Ok, let’s get the introduction out of the way.
It’s directed by newcomer David Brooks, by a screenplay from Chris Sparling, who will never work in Hollywood again.
I love horror, I do.
Accepting that it can be over the top is no problem for me, that people make wrong decisions in order to keep the horror coming? fine.
But there are borders, even though they are hard to reach, they are there. And ATM, which should stand for Abysmal Time (at the) Movies, manages to make the borders of what is acceptable look like a dot, somewhere far on the horizon.
If you’re going to make a standard horror, having likeable characters is really the first essential thing to your movie. “ATM” concerns itself with the misadventures of three co-workers who, after attending a company Christmas party, decide to head home for the evening. David (Brian Geraghty) offers to give his would-be girlfriend Emily (Alice Eve) a lift home, an invitation that is accepted by his intoxicated and highly obnoxious friend Corey (Josh Peck). After pestering the hell out of David to find him something to eat, Corey insists that the trio swing by the nearest ATM so he can procure some cash. Thankfully, there just happens to be such a machine located inside a tiny glass structure in the middle of a deserted parking lot. How brutally convenient!
Before you can loudly scream “Big mistake!” at the television screen, a sinister-looking individual wearing a creepy parka begins skulking about the parking lot. At first, our heroes think that he’s just some unstable homeless guy looking for a Christmas Eve hand-out, that is, until he nonchalantly beats a guy to death right before their very eyes. Although his intentions are never completely revealed, the trio suspects that he wants to rob the ATM, and he’s waiting for one of them to make a mistake so he can sneak inside. Thus begins a rather uneventful game of cat and mouse, one that involves lots of bickering, finger-pointing, and ice water. Lots and lots of ice water. And you thought ATM service charges were a headache.
All of these characters are hugely unlikeable, and the amount of stupidity in their decision making is baffling.
So there’s a dude outside ( no visible weapon at all ) and they decide to stay in the booth where he can’t reach them ( since it can only open with a bankcard, something thats unknown in Europe btw ). Yet, when an individual walks into the booth who looks a bit like him, what do they do? Ofcourse, they kill him!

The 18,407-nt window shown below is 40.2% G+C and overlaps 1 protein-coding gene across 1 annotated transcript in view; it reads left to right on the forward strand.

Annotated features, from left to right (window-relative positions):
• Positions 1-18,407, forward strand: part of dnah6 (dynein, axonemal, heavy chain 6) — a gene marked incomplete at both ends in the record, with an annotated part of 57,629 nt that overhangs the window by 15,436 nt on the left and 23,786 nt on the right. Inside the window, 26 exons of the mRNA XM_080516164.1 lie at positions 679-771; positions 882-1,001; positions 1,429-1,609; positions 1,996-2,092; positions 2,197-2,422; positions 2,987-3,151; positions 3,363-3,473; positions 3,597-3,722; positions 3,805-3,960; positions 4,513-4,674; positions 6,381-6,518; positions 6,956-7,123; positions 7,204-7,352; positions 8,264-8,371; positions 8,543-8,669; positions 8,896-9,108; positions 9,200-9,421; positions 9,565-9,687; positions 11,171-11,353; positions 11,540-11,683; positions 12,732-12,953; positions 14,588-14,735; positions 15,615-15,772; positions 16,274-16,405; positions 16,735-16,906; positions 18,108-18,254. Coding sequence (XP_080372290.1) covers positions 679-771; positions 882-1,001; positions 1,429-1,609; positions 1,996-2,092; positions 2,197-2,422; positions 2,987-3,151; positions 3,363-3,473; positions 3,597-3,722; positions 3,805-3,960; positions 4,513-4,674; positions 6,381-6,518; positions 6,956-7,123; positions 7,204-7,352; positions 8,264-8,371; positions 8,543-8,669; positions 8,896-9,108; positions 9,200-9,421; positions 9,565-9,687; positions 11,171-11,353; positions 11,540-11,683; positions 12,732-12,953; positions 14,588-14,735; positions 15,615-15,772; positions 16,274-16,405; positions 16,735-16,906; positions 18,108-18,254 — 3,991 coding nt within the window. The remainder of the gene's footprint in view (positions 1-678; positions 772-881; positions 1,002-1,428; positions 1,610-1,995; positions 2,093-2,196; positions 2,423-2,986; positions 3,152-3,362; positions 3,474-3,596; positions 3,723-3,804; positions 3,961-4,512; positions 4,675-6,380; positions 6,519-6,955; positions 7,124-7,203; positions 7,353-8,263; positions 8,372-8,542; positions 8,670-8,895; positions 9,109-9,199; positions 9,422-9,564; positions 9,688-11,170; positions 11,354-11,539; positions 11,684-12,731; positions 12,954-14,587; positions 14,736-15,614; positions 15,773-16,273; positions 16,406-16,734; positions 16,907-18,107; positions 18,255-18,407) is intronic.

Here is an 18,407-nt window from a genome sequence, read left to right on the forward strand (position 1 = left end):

And naturally, once they’ve taken a good breath after doing so, they stand up to find that the killer is still there.
At this point, you are just rooting for the guy to kill them off, my entire cinema was cheering when one of them finally met his end.
The most stupendous part of it all comes near the end though. In, what screenwriter Chris Sparling must have found to be a brilliant chain of events, the dying moments of the movie, the police finally arrives and arrests the only remaining survivor. Rewatching all the footage from the booth shows him to be the suspect of the murders and he’s thrown into jail, with an ending montage seeing the killer plotting his next target by finding out how he can stay off camera. So what’s stupendous about it? Maybe the fact that when our poor dude is being ‘framed’ for the murders, the camera shows someone driving a car into the booth? Destroying the back of the booth and filling it up with ice water? Having 2 dead corpses outside without him ever leaving the booth? Or maybe the fact that they are consistently seen on camera while they are looking and pointing at something outside. No, stupid me, why would that cause any questions with the police? Naturally, when someone is offing their friends, he gets them into a ATM booth and kills them off one by one on camera!
Why would they stay inside the booth?
Enough is enough, Hollywood can do whatever they want, give me 100 characters explaining the plot to me, and they may even do a Scary Movie 5 (which isn’t even a joke, THAT’s happening as we speak) but you may not crap on my brain with this huge amount of inadequacies. I hope the original negatives of this movie are found, collected and burnt. By me.